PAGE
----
I am so sorry to hear about this incredibly scary experience with your precious LO. Babies are so hard to figure out as it is and when severe allergies are on top of it all, it gets so much harder. I agree with you that it sounds like allergies is what your baby is experiencing and I also agree that waiting doesnt make sesnse when your Lo is suffering.

My DD also had allergies from the beginning that were very hard- no head to toe skin conditions then (we've had that more recently at 20 MO) but endless crying and arching back and crying post-nursing, tons of nightwaking, inability to sleep, mucusy and sometimes bloody poops etc.

If it were me I would go straight to elimination diet and get really simple with brown rice and other foods that are non-reactive.  I'm no expert in elimination diets so I would look elsewhere (allergy forum would be a good place to post this too!) but I found with my daughter that dairy, soy, wheat/gluten, peanuts, eggs, chocolate, banana, blueberries, strawberry and corn were all issues so they are out of both of our diets now. I started with diary and played around with broccoli, cabbage etc. that everyone recommends but elminating dairy, wheat, soy and corn helped my daughter to stop crying constantly, get some sleep, start to smile and enjoy herself, etc.

I've been reading Your Child's Food Allergies by Dr. Scott Sicherer which I believe is supposed to be the go to book for figuring out allergies. He talks about how studies show that  most breastmilk does contain the proteins of the foods the Moms eat so elminating the big allergens from your diet immediately could make a big difference.

Of course, I remember reading on kellymom.org that when you eliminate you need to figure 6 weeks from time of elmination to complete result because it takes up to 3 weeks to eliminate say dairy protein from your system and then another 3 for the baby to eliminate it. This said, we found differences within a few days often times.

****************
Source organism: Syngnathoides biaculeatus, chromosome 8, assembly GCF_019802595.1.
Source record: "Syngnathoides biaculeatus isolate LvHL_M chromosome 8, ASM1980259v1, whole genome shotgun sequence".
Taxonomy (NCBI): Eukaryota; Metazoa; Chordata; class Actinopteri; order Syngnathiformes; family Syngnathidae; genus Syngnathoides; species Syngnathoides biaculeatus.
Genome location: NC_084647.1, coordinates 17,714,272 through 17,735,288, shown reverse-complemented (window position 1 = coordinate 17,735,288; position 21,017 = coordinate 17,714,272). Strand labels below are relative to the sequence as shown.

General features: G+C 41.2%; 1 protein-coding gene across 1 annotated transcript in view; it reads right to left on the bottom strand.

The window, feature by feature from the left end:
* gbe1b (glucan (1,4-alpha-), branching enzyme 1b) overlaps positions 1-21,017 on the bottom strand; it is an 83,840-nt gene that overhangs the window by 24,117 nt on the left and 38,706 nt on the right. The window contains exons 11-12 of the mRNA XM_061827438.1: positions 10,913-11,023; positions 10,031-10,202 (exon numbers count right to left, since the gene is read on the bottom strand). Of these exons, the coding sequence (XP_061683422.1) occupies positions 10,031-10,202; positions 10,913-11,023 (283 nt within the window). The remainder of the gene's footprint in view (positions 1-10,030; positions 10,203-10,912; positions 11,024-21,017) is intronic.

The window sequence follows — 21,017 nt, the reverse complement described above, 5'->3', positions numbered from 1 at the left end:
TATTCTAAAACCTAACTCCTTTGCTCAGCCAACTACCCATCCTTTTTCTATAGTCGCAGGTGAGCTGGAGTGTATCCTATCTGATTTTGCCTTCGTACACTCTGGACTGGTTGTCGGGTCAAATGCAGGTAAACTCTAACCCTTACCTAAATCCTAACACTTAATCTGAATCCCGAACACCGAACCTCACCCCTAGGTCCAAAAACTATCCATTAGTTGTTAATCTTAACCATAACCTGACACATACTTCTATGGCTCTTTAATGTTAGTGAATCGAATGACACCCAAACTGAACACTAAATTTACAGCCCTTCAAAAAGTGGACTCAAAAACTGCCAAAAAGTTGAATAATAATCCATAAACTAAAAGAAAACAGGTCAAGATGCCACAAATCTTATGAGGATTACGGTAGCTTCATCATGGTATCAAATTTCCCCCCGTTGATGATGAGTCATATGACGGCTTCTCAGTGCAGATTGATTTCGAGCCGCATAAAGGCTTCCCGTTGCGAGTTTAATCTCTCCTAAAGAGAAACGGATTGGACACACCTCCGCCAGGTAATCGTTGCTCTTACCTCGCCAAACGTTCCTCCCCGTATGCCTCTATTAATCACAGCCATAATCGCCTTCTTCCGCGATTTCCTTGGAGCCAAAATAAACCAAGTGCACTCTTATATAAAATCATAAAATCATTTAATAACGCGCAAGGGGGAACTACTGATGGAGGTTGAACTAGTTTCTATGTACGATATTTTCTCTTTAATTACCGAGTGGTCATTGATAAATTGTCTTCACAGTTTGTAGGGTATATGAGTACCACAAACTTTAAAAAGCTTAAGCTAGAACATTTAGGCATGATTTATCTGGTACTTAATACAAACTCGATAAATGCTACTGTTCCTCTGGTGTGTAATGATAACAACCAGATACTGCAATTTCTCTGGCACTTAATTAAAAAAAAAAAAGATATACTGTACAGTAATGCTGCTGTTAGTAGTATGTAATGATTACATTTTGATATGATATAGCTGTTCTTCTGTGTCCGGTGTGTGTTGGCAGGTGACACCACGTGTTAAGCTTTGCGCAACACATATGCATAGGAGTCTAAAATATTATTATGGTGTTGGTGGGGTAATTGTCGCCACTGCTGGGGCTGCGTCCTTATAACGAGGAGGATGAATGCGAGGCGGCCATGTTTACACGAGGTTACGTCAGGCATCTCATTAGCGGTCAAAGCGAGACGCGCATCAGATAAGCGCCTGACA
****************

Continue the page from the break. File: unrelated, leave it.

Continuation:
I would also look at non-food allergens in the household and get things as hcemical-free as possible. Because your babies skin is so irritated, I would make sure ;laundry detergent is chemical and frangrance free and super mild, stay away from softeners, dryer sheets etc andlook at all skin, bath, shampoo etc. products that go on your babe, as well.  We use california baby and it is pretty allergen free.

I would check with Moms on the allergy forum about the tests. I think these aren't too accurate, especially for little ones but they have more info over there. I would also consider checking into specialists as well as alternative therapies to consider all options and help you feel like you are getting to the bottom of it all. Mama wisdom is big so trust your intuition if you need to get specialists involved.  I would hesitate on big time poking and prodding myself, but you and your DH can figure out what is necesary.

I wish you luck in figuring this out and strength and patience as you navigate your way through.  We are still figuring it all out with my 21 month old and its complicated. The first step is getting this reaction calmed and hopefully elimination diet can get this going. Good luck!

post #4 of 12

Are you taking any prescription drugs, supplements or tea (for lactation)?I am just thinking about non-food items that could be passed through milk too.

Another thought- a stool sample for baby. Perhaps to check for bacterial infection, especially considering the oder you mentioned.